Resetting online gaming's future?

NC Interactive CEO Robert Garriott has ambitions to take a run at Sony and Electronic Arts. Brash, perhaps, but his parent company happens to run the biggest online game in the world.

David Becker Staff Writer, CNET News.com
David Becker
covers games and gadgets.
David Becker
8 min read
If online gaming is to ever appeal to a mainstream audience in the United States, the conventional wisdom is that the breakthrough titles will likely come from Sony and Electronic Arts.

But no single company yet dominates online gaming, a $210 million business that analysts project will reach $1.8 billion by 2005. And before any coronation takes place, a little-known software developer in Austin, Texas, called NC Interactive is planning to make a run at showing these giants and the rest of the online gaming world how things should be done.

A brash ambition, but NC Interactive has reason to be confident: Its parent company in South Korea, NCsoft, just happens to run the biggest online game in the world.

"Lineage," the company's medieval role-playing game, has more than 4 million subscribers who pay an average monthly subscription fee of almost $25 to participate in "blood pledge" clans that besiege virtual castles and slay digital dragons.

The vast majority of those subscribers are in NCsoft's home base of Korea, a nation with one of the highest broadband penetration rates in the world. A recent Nielsen survey concluded that more than 95 percent of home Internet connections in Korea are high speed, or broadband.

The company has expanded the game into other regions, most notably Taiwan, where it has enjoyed modest success. NCsoft has yet to find much of an audience for the U.S. version of "Lineage," but Robert Garriott, CEO of NC Interactive, is convinced the company can export its success from the Pacific Rim.

"Up to now, all the success stories in online gaming have been medieval role-playing fantasy games," said Garriott, who helped his brother, Richard "Lord British" Garriott, create one of the first online gaming breakthroughs with the "Ultima" series. "We think those are great, and the concept has worked really well for us with 'Lineage.' But we believe the long-term viability of online gaming is going to require new kinds of products that broaden the market."

Garriott recently talked with CNET News.com about the challenges posed by online gaming and NC's position in the industry.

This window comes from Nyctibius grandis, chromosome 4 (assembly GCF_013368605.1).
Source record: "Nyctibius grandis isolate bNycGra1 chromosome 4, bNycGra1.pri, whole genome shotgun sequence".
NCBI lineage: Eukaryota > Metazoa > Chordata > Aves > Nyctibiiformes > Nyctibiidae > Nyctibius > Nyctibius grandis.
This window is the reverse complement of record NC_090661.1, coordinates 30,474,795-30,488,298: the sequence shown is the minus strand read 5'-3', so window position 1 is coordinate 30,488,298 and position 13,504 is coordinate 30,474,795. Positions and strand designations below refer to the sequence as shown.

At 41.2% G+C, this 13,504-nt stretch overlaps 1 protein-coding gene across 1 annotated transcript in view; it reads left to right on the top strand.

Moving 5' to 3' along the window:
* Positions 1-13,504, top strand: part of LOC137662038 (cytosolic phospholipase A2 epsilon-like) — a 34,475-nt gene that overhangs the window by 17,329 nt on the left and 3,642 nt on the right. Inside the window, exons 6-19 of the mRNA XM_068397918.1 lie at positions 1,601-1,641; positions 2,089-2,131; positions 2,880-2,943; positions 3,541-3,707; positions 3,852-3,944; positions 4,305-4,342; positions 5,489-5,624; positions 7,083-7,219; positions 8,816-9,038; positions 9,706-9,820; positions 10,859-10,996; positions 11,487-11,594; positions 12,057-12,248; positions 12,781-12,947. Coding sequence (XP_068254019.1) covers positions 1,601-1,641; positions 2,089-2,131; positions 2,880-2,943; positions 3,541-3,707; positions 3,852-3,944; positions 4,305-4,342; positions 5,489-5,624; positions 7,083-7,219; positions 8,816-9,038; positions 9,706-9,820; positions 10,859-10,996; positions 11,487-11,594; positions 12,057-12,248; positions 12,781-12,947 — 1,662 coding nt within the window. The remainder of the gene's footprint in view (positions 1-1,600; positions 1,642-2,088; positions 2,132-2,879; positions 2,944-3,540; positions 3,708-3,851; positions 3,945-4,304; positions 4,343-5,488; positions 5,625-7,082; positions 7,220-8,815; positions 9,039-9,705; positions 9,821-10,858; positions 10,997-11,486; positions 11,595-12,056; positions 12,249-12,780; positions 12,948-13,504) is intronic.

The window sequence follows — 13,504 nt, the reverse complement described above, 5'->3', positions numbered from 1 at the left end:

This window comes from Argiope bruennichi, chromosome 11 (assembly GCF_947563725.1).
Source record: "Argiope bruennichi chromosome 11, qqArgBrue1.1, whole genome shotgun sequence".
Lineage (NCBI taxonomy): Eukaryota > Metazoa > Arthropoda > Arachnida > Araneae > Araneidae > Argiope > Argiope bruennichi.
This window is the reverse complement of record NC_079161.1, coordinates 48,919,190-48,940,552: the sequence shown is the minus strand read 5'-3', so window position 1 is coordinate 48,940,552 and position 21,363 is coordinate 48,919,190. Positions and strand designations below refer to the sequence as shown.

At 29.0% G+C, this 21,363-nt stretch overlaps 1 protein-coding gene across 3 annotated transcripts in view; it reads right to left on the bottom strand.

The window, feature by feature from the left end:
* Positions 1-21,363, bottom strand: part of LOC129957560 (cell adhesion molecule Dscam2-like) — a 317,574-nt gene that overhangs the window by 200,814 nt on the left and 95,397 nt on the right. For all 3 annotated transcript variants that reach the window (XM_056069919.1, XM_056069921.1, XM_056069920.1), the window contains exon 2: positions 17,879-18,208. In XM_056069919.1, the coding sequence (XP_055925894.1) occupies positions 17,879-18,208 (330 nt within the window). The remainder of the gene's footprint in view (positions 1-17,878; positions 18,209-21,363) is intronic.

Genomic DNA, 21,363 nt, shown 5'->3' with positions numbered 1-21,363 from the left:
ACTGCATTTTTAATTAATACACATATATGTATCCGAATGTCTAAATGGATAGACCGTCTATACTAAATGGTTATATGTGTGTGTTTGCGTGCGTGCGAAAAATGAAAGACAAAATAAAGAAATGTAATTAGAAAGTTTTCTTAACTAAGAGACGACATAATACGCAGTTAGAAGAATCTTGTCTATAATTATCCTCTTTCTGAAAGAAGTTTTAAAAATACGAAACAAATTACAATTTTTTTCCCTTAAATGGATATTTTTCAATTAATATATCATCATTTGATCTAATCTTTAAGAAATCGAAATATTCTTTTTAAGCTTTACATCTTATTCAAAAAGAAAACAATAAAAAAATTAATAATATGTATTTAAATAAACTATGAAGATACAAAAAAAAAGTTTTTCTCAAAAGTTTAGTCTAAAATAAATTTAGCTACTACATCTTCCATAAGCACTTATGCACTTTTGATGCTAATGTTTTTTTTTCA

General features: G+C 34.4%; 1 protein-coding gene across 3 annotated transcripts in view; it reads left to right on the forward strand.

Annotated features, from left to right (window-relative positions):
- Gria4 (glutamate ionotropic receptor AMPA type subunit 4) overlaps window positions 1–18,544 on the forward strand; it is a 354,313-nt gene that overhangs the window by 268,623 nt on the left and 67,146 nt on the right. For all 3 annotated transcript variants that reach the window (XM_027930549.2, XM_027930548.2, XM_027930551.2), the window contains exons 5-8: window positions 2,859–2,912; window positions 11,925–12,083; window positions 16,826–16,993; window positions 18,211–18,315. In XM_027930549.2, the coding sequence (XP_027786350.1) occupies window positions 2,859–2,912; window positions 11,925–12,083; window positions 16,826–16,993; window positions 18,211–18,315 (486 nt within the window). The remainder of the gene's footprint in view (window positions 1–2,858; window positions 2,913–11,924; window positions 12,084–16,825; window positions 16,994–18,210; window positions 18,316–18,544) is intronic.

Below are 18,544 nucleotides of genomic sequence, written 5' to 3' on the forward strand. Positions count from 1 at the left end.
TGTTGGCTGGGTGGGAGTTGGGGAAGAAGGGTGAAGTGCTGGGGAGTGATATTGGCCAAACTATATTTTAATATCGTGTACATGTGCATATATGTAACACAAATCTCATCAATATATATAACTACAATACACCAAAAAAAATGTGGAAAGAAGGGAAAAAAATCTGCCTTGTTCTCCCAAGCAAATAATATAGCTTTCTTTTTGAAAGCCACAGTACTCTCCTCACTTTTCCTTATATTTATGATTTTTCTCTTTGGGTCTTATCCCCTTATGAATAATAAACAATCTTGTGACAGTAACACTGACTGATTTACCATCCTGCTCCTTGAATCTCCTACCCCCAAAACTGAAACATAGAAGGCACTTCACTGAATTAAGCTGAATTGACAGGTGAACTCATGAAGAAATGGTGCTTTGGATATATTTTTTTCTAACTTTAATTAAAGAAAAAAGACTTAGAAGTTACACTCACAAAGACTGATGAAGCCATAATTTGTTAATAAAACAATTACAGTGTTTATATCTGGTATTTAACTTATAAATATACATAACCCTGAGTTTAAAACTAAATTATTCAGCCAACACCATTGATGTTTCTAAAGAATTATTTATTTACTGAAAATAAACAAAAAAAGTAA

Q: What made "Lineage" such a phenomenon in Korea?
A: There are obviously a number of factors in Asia. The early reason is that "Lineage" was released in 1998, and that's the same time that the game room phenomenon was taking off in Korea. (Game rooms are Internet cafe-type shops where game players congregate.) At that time, they did not have a reason for people to come in and utilize the computers. It was also a time when Korea was going through a severe recession, so people had a lot of time on their hands.

"When a new product comes out and the experience is terrible because the publisher didn't pay enough attention to the infrastructure, it reflects badly on the whole online gaming experience."
It turns out that all of that was coming together at the right time for NCsoft to build a great relationship with the game rooms. That became a great way to draw people into the game and really became the start of a new type of social revolution.

At the same time as this was really starting to grow, the South Korean government decided to really focus on technology growth, and part of that was expanding broadband Internet access throughout Korea.

And that prompted people to start playing the game at home?
Exactly. If you look at our business two years ago, it was virtually 100 percent game-room business. Now, game rooms represent about 50 percent of our business, and the other half is home users. People initially got hooked in the game rooms, and then they started buying PCs and connecting them at home.

How important has broadband penetration been for the growth of "Lineage"?
It has been extremely important to our business, and that's because of our business model, which is very different from something like Sony's "EverQuest." Those business models include buying a box with the game CD and then paying a fee to play online.

Because we grew up through the game rooms, we came out with a different model. We've always given away our client for free, and we do regular upgrades and improvements to the game. The initial client is now about 400 megabytes, and every two or three months, we come out with a new episode that might require downloading another 100 megabytes. Doing that over a 56K modem is going to be extremely painful.

Has the broadband equation worked both ways, with "Lineage" prompting people to sign up for broadband?
Absolutely. We have a partnership with KT (formerly Korea Telecom), which is basically the largest broadband ISP in world. If you talk with KT, they'll tell you that a large part of their success has come from the content side, and the biggest content in Korea now is "Lineage."

Sounds like you have multiple challenges in the United States, then, given our low broadband penetration and the minor role of game rooms here.